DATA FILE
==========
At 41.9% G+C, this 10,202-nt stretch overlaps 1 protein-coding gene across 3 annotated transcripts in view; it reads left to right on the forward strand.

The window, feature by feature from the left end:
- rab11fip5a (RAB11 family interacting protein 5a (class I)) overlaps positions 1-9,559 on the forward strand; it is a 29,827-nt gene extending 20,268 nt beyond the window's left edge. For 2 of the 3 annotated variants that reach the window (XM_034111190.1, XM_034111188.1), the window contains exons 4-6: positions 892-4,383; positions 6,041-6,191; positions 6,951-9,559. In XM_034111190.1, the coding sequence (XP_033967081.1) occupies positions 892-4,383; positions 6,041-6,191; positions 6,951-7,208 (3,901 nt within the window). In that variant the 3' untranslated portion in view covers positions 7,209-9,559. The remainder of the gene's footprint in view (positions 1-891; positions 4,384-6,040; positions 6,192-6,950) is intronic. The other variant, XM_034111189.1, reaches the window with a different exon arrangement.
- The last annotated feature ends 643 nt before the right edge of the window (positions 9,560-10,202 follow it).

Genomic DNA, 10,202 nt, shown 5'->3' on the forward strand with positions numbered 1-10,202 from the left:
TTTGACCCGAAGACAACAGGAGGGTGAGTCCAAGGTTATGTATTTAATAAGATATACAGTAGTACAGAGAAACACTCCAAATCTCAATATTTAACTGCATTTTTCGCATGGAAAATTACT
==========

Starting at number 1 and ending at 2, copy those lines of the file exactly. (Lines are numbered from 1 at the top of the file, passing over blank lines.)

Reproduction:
At 41.9% G+C, this 10,202-nt stretch overlaps 1 protein-coding gene across 3 annotated transcripts in view; it reads left to right on the forward strand.

The window, feature by feature from the left end: